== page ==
The third image below is not really a high-key shot at all, but it has some elements of high-key. Those elements being that the model is wearing white and that the background is also partially white. But the background has a gradient of light going from right to left in the frame and is far from being pure white because no lighting was used for the background itself. In fact, a lot of the background looks gray despite it being a white paper backdrop. Plus the model is only really being lit from one side. So there is too much lighting contrast on the model for this to really be considered a high-key shot. The shot was lit with just one light from above shot through an umbrella from the left side of the model. If the model was standing straight on facing the camera then the right side of the model’s face and torso would also be in deeper shadow and look even less high-key. But since the model is actually turned towards the light, the amount of contrast is reduced across the torso of the model even though I was using only just one light.


In the fourth shot below I took the previous shot and pushed it to extremes in Photoshop to give it a bit more of that stylized high-key look I mentioned with lots of blown out highlights. Note that most of the time photographers produce this look that it’s not done with lighting, but by pushing the dynamic range of the photo in Photoshop as I have done with this image below. There are various post processing techniques one can use to achieve a similar result, including using a brush in Photoshop to paint away areas of the photo to make them whiter. But in the case of my image below, my workflow for creating this effect was very simple. First, I took the above image back into Photoshop then copied the background layer. I then set the blend mode to “Screen” on the background layer copy and changed the opacity on the layer to 50%. Then I added a Levels adjustment layer to the image with the following settings: Shadows 50, Midtones 1.10, and Highlights 230. Lastly, I added a Channel Mixer adjustment layer to the image to convert it to black and white because these extreme images typically look best without color. I then clicked on Monochrome in the Channel Mixer dialogue box to first remove all the color from the image. Then I set the Red channel to 60% and the Green and Blue channels both to 20% each. The result is what you see below:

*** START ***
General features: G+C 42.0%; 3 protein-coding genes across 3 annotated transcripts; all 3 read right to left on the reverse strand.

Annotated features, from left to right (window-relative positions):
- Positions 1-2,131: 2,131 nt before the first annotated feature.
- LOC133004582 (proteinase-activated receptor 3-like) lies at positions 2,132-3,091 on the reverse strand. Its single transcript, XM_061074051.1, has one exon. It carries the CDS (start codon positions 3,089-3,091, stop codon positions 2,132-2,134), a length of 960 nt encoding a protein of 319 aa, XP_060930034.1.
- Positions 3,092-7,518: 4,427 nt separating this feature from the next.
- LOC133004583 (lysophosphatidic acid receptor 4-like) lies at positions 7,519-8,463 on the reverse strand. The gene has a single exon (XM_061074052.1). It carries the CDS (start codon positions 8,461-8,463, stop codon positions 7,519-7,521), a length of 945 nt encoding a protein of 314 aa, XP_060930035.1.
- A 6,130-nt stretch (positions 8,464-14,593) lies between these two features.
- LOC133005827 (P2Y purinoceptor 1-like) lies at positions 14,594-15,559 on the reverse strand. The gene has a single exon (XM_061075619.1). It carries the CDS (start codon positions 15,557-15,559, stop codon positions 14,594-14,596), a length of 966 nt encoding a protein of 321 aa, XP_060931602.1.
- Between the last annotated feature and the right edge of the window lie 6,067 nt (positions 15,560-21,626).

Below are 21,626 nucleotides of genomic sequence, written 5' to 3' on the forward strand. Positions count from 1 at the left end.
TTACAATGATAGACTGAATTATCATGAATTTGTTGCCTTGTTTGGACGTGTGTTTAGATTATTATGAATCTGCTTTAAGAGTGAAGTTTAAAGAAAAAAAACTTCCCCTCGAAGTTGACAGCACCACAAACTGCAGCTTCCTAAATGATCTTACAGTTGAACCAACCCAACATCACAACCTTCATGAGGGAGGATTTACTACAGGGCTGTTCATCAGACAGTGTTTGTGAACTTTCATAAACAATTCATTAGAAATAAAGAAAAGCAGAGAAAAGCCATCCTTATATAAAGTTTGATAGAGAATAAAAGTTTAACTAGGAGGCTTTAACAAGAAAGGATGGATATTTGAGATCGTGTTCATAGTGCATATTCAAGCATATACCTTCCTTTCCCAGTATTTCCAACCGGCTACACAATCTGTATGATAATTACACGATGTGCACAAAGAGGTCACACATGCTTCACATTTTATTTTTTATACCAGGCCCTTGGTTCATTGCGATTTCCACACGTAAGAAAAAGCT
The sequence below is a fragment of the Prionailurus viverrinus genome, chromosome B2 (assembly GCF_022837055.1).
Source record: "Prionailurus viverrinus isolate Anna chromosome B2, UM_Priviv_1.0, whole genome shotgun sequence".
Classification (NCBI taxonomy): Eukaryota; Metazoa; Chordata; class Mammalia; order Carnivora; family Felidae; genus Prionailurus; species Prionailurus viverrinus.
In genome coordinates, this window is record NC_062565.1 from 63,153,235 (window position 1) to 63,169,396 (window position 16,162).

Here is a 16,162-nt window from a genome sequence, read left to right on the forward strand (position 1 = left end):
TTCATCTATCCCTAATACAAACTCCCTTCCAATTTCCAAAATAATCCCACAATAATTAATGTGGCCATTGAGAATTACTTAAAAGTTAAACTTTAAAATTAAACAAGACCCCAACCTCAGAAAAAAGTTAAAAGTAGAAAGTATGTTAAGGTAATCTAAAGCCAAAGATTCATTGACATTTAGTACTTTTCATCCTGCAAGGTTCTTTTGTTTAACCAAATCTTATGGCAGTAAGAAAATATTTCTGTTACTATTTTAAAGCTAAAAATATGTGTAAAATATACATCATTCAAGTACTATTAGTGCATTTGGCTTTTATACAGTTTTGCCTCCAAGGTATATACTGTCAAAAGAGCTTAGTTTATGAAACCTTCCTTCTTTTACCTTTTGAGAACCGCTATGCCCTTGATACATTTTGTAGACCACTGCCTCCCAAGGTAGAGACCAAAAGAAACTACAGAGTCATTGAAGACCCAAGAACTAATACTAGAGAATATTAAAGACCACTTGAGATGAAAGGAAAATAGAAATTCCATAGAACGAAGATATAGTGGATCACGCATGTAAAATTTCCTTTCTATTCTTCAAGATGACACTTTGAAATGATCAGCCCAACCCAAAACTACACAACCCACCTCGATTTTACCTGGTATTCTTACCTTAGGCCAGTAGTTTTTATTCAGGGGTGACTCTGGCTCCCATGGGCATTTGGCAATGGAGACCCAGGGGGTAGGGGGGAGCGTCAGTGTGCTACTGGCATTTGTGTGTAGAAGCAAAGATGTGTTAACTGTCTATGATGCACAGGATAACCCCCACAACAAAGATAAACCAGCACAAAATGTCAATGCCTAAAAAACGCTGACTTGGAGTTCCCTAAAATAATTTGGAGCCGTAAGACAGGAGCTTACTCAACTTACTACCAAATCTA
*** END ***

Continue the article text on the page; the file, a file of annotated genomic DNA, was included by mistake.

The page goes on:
In another version of this same shot I created a similar effect using just the original RAW file in Adobe Camera RAW. I did a very fast workflow on this image in Camera Raw with the following settings: I started with the Basic Panel and set Exposure to +1.30, Contrast to +60, Highlights to 0, Shadows to -20, Whites to -60, Blacks to -55, and Clarity to +50. Now you need to click the HSL Grayscale Panel too, then go to the Luminance tab, and then set Oranges to +40. No other post processing was added to the image within Photoshop once the RAW file was developed except for the black and white conversion. I then added a Channel Mixer adjustment layer. I clicked on Monochrome in the Channel Mixer dialogue box to first remove all the color from the image. Then I set the Red channel to 60% and the Green and Blue channels both to 20% each. The result is what you see below:


The image below I shot with proper high-key lighting, but the original image had a beige colored background instead of white. So the background wasn’t high-key. I then processed the photo using only the RAW file and a single-step workflow in Adobe Camera Raw. In this case I set Exposure to +.85, Contrast to +25, Highlights to -70, Shadows to +20, Whites to -40, Blacks to -65, Clarity to +50, and Saturation to -85 to remove most of the color. Then in the HSL Grayscale Panel, under the Luminance tab, I again set Oranges to +40. As you can see, the result is more pleasing and homogeneous than the above 2 images because of the more even studio lighting (and less contrast) used to create the image to begin with. I left 15% of the color in as well (only 85% desaturation), so it is not pure black and white and looks a bit sepia. But you can make it pure black and white if you prefer by setting the Saturation in Camera Raw to -100. If you would like to download the original RAW file for this image and practice with it yourself in Camera Raw or Photoshop then you can click here to download the RAW file.


If you have any questions on any of my lighting setup or my post processing workflow please feel free to post them below and I will be happy to answer them. I also have a couple more lighting articles on how to shoot with low-key lighting too if you are interested:

How To Setup Low Key Studio Lighting (Part 1)
How To Setup Low Key Studio Lighting (Part 2)